Roche’s Alecensa (alectinib) drug has secured marketing authorisation from the China National Drug Administration (CNDA) to treat advanced non-small cell lung cancer (NSCLC).

The indication covers the drug as a monotherapy for patients with anaplastic lymphoma kinase (ALK)-positive tumours.

Created at Japan-based Roche subsidiary Chugai Kamakura Research Laboratories, Alecensa is a selective, CNS-active, oral medicine. It has approvals in more than 57 countries as a first-line therapy for ALK-positive, metastatic NSCLC.

The US Food and Drug Administration (FDA) and the European Medicines Agency (EMA) granted authorisations to Roche’s Alecensa in November and December last year respectively.

Roche chief medical officer and Global Product Development head Sandra Horning said: “Today’s approval marks a new era for ALK-positive lung cancer patients in China, who now have a treatment option that offers a meaningful, sustained benefit compared with the previous standard of care.”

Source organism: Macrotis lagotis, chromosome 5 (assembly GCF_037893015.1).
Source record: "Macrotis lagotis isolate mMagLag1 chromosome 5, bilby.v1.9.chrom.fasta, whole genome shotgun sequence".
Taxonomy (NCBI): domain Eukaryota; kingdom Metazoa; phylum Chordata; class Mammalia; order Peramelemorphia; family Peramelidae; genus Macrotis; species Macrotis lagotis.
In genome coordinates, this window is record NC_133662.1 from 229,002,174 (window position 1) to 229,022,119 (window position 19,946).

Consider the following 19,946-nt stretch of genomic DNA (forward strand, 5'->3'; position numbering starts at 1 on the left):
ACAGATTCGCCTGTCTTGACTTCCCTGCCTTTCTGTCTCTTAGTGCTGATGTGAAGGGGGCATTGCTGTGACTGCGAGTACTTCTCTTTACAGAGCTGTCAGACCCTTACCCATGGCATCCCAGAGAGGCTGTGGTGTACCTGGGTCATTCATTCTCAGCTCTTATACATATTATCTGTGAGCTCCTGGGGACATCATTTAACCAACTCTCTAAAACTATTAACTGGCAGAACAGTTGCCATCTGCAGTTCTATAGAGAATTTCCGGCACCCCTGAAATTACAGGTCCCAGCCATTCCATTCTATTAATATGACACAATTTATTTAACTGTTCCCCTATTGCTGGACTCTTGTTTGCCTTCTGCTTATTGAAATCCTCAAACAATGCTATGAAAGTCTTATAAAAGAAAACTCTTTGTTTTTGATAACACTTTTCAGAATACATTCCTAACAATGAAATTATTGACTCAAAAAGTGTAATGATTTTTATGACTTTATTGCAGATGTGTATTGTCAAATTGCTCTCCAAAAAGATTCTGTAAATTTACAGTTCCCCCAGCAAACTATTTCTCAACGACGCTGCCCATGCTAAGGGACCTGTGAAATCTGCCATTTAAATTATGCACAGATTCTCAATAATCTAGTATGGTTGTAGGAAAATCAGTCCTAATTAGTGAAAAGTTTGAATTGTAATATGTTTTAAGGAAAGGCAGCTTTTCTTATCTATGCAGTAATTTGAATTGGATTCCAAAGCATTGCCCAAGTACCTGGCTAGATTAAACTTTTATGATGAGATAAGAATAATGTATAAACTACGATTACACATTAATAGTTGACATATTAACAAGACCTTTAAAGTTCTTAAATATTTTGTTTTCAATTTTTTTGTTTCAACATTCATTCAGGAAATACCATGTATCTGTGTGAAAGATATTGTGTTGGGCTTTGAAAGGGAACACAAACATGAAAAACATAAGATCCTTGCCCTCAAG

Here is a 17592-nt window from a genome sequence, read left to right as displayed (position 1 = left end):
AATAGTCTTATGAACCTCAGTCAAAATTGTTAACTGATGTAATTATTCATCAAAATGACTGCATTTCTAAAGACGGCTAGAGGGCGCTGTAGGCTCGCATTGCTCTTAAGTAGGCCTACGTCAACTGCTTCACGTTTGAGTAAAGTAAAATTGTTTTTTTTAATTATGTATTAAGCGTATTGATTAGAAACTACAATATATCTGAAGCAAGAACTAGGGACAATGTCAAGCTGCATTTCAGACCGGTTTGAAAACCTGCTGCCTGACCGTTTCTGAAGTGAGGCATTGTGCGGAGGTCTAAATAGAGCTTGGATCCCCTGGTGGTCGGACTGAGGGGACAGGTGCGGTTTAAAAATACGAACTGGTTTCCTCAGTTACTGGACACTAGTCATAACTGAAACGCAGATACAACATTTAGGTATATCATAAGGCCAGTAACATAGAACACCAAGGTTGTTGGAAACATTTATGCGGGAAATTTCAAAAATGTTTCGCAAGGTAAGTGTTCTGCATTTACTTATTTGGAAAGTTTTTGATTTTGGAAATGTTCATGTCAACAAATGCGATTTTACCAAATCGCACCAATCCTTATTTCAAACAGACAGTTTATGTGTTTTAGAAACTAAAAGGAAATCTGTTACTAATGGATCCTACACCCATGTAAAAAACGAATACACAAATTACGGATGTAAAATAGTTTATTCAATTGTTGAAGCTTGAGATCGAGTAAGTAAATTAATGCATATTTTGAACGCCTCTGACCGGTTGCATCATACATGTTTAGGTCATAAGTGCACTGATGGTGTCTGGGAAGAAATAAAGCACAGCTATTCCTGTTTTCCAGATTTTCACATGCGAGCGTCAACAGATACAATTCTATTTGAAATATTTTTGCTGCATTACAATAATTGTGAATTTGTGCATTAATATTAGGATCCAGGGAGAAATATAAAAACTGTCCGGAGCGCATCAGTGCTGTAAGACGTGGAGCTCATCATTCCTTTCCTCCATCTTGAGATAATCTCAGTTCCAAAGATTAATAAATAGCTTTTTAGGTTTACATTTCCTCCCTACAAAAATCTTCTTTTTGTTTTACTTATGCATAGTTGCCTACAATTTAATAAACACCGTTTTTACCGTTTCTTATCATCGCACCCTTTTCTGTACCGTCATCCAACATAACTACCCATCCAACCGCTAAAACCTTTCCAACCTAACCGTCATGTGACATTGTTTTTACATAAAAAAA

The CNDA approval is based on primary analyses of data from the Phase III ALEX clinical trial and pharmacokinetics results from the Phase III ALESIA trial in Asian subjects.

“Today’s approval marks a new era for ALK-positive lung cancer patients in China.”

ALEX and ALESIA compared Alecensa to crizotinib in first-line setting; the trials were conducted in ALK-positive metastatic NSCLC patients.

The regulatory authority also reviewed two Phase II studies investigating the drug candidate in patients who progressed on or are intolerant to crizotinib.

In the ALEX trial, the primary endpoint of progression-free survival (PFS) was found to have more than tripled in people treated with Alecensa compared to those in crizotinib arm.

The ALESIA study also met its primary endpoint, with Alecensa significantly decreasing the risk of disease worsening or death compared to crizotinib.